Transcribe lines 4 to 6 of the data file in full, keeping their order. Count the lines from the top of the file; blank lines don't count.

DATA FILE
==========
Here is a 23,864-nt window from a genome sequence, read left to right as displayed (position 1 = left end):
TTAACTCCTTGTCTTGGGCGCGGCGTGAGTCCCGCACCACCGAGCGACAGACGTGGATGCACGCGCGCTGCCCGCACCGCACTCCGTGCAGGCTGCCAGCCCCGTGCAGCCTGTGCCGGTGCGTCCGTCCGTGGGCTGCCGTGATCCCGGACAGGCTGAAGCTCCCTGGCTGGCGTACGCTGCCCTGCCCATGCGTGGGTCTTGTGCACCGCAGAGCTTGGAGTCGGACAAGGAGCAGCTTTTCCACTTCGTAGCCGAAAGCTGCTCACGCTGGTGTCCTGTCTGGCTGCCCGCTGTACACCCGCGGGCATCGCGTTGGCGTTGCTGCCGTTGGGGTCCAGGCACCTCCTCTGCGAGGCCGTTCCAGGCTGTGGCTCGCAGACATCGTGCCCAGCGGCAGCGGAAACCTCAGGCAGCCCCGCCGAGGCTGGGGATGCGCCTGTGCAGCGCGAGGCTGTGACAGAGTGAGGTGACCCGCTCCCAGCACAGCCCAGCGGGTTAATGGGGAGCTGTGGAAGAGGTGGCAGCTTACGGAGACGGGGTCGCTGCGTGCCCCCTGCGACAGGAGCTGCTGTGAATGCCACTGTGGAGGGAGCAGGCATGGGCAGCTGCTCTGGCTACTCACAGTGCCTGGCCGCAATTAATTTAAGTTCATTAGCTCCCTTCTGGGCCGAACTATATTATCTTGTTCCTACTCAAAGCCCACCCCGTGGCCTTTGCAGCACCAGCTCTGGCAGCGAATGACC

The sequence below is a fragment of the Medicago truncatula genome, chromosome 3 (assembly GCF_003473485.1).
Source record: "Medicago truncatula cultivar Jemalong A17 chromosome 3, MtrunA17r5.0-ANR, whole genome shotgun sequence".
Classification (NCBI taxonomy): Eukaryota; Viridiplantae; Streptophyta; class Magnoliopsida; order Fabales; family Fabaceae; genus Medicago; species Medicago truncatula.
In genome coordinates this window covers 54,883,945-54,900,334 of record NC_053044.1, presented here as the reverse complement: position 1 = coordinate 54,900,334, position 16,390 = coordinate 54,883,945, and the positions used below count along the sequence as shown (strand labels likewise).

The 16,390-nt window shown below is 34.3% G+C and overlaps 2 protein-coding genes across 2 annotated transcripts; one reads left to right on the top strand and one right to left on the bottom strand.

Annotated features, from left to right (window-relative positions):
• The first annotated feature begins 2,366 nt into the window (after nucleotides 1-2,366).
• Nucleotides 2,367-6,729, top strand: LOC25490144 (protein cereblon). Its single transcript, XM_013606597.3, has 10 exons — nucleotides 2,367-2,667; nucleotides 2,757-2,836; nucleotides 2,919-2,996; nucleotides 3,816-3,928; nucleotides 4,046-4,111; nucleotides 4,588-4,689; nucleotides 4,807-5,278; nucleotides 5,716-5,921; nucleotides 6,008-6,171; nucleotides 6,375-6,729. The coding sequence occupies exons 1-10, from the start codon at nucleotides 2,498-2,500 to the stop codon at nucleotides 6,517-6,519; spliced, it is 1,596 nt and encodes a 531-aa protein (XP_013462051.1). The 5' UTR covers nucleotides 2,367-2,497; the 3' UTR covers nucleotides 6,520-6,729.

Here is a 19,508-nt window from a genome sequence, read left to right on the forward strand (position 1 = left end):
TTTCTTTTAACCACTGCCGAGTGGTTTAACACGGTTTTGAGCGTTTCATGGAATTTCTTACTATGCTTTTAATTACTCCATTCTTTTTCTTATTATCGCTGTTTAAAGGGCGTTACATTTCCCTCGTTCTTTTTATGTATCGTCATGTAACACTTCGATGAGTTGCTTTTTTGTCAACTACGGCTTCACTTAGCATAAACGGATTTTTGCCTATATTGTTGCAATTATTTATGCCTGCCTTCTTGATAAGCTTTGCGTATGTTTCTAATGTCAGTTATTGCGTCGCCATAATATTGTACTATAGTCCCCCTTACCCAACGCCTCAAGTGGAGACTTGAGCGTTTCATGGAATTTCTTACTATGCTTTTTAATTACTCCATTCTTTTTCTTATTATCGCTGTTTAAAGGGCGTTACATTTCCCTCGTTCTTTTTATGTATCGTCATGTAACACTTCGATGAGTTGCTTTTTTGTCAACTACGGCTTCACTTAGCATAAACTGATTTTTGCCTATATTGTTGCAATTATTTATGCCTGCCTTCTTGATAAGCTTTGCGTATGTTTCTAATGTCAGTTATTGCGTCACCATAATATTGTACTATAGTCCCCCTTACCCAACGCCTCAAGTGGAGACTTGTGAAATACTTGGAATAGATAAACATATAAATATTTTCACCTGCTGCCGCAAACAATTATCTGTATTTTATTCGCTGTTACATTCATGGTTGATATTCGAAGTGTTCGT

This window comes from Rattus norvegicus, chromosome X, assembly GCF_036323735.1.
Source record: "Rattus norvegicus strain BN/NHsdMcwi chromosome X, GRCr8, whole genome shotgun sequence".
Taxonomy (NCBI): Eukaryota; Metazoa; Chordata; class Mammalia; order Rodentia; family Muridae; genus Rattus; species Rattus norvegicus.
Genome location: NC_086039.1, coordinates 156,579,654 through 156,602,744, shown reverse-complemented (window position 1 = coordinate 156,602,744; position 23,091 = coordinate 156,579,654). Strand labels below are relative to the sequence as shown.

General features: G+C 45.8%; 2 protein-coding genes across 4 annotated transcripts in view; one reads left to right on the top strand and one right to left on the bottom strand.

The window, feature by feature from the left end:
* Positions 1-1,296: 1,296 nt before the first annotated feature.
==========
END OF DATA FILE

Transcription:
Source record: "Medicago truncatula cultivar Jemalong A17 chromosome 3, MtrunA17r5.0-ANR, whole genome shotgun sequence".
Classification (NCBI taxonomy): Eukaryota; Viridiplantae; Streptophyta; class Magnoliopsida; order Fabales; family Fabaceae; genus Medicago; species Medicago truncatula.
In genome coordinates this window covers 54,883,945-54,900,334 of record NC_053044.1, presented here as the reverse complement: position 1 = coordinate 54,900,334, position 16,390 = coordinate 54,883,945, and the positions used below count along the sequence as shown (strand labels likewise).